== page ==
Revolutions are integral to the history of people of color. And they’re increasingly seen in tensions growing closer to home in 2017. But where have all the South Asian women gone?
It seems in stories of race and revolution on screen, South Asians, specifically, South Asian women, are glaringly absent. Then walked in John Ridley’s Guerrilla.
The advertising for Guerrilla immediately captured me: “When you’re Black and British it’s a constant struggle to understand who you really are- citizen, or visitor” rings out as images of Babou Ceesay and Freida Pinto float across the scene. Here’s what I’ve been wanting to see in a British TV drama for a long time — intersectionality and South-Asian representation.
As a non-black person of color, I often wonder: where are all the South Asian people in these moments of revolution?
South Asians make up a large part of British society and have played a vital part in historical movements, including the UK Black Power movements of the 1970s. Yet they are underrepresented on screen and in literature. Only in recent years have groups such as the Gulabi Gang and the Southall Black Sisters been made visible, despite being around for decades. A comment about this was made in the first episode of Guerilla after Pinto’s Jas and Ceesay’s Marcus break a political activist, played by Nathaniel Martello-White, out of jail, an evening announcer over the radio says “All coloureds must be considered suspects.” People of Color existed, in this phrase, all under the banner of blackness, their individual nuances of specific cultures and races erased. They are all reduced to one body and one position the position: the immigrant Other.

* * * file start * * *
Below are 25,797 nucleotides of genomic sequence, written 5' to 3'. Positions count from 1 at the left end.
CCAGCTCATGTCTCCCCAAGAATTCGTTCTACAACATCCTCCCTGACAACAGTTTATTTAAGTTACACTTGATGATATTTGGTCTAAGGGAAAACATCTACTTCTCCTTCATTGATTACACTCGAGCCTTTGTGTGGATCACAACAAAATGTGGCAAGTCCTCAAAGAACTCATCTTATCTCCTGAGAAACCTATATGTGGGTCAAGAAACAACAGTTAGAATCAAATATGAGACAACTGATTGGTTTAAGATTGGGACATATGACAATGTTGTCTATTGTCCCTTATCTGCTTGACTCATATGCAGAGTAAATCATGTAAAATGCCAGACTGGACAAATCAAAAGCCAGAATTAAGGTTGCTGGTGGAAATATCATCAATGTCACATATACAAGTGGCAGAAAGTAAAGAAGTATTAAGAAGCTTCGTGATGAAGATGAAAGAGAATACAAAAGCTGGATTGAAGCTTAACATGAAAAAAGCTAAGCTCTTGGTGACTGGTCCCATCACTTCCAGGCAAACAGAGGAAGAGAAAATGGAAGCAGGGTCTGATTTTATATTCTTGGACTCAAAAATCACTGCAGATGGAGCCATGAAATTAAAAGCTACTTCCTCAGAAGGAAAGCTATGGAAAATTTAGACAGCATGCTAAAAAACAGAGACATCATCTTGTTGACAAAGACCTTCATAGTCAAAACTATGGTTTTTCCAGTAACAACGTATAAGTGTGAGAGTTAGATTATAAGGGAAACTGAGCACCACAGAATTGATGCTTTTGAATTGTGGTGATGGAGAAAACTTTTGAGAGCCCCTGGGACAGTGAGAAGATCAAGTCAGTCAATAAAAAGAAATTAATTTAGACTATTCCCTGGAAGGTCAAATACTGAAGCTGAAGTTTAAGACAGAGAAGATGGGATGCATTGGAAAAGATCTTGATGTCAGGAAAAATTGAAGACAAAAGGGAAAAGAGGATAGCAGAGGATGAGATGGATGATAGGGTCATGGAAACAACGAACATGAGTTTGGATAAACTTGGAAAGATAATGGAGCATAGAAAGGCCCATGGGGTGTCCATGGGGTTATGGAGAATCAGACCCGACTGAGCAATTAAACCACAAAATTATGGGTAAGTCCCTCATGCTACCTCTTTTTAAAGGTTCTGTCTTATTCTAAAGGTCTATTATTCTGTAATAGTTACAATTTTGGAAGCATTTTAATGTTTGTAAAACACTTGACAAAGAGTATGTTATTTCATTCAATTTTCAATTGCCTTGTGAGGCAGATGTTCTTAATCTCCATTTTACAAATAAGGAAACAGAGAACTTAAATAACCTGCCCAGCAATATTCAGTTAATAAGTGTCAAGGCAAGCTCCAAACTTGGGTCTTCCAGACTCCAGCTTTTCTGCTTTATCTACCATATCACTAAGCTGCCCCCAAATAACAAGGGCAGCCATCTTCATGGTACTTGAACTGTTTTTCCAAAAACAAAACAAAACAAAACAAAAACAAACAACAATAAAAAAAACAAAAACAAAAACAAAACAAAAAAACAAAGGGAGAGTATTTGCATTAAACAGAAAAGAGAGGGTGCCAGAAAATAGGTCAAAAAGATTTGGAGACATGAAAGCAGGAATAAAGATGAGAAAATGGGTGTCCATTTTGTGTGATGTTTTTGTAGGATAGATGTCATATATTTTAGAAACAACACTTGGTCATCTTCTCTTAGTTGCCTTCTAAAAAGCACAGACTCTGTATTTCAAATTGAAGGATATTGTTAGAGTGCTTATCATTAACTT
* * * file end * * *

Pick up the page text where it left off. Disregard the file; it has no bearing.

However, for all its strengths, and its placement of this strong South Asian character in a center role, Guerrilla is overshadowed and undercut by its erasure of black women and Ridley’s own blindness to the political blackness activist groups of the 1970s and 1980s they were aligned with. Ridley’s cast is made up of actors that are as diverse as they are talented, but falls dishearteningly into the “and/or” dichotomy — different women of color are not permitted to occupy the same space on-screen.
“In Ridley’s quest to bring women of color to the center, he has managed to gag a large demographic integral to Guerrilla’s premise.”